Vol X, No. 1, 2010 9
This study evaluated the relationship between dysfunctional sleep beliefs, circadian typology and self-reported sleep quality and insomnia. We assessed these parameters both in healthy controls and patients with depression. One hundred eighty six subjects were assessed and completed measures of sleep beliefs, sleep disturbance, sleep quality, daytime sleepiness, depressive symptoms and circadian typology. We found that sleep beliefs are slightly linked with the subjective sleep quality, but with neither the diurnal preference, nor the self-reported insomnia.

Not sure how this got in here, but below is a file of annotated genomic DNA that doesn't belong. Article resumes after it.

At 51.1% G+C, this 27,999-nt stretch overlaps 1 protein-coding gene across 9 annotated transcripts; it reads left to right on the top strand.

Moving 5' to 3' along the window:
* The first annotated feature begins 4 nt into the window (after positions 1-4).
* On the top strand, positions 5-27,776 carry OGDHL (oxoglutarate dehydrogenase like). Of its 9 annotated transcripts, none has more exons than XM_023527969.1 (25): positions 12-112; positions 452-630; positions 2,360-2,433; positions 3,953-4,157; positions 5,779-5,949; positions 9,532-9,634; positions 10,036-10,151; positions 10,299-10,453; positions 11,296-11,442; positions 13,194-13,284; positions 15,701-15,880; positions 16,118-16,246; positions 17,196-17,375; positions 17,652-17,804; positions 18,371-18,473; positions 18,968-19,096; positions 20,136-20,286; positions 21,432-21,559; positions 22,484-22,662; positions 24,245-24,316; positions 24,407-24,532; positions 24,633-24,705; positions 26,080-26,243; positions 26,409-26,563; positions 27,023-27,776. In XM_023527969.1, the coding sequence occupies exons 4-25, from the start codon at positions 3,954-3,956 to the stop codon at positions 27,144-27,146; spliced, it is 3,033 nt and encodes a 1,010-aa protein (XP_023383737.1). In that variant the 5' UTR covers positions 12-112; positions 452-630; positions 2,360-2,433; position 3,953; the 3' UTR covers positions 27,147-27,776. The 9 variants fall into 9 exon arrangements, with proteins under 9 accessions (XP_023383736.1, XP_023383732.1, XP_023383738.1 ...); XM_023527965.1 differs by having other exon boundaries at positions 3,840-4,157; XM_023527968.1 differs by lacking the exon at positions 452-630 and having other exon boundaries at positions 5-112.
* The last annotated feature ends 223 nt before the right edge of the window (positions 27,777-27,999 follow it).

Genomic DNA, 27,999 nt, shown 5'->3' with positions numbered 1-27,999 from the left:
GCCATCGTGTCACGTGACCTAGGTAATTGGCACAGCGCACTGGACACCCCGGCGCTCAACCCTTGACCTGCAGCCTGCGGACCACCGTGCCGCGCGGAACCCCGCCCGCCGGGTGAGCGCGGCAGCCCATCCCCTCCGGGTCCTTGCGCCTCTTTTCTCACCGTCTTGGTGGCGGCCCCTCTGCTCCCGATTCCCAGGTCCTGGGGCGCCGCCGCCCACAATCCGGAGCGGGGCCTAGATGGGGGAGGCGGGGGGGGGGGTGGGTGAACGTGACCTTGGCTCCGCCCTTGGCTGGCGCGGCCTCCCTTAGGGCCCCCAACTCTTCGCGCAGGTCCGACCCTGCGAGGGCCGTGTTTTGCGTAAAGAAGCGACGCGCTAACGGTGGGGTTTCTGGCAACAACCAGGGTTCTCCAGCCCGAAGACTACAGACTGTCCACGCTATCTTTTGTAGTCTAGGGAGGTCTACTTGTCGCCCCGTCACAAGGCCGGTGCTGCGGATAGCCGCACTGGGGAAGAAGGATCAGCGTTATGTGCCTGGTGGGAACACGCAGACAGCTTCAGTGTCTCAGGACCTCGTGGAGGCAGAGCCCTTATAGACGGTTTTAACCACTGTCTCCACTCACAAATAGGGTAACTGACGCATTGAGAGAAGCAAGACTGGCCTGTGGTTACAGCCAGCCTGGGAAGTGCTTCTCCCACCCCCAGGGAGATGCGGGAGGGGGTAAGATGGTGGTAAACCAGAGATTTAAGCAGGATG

The purpose of this study was to investigate the interrelations among optimism, pessimism and negative mood regulation expectancies in predicting distress levels in a sample of women (N=64) diagnosed with breast or cervical cancer. The study offers empirical data that could clarify the relation between these variables impacting emotional distress. Our results indicate that negative mood regulation expectancies completely mediated the effects of pessimism on symptoms of depression and anxiety. The direct relation between negative mood regulation expectancies and emotional distress can be explained by conceptualizing these expectancies as specific beliefs within a response expectancy model.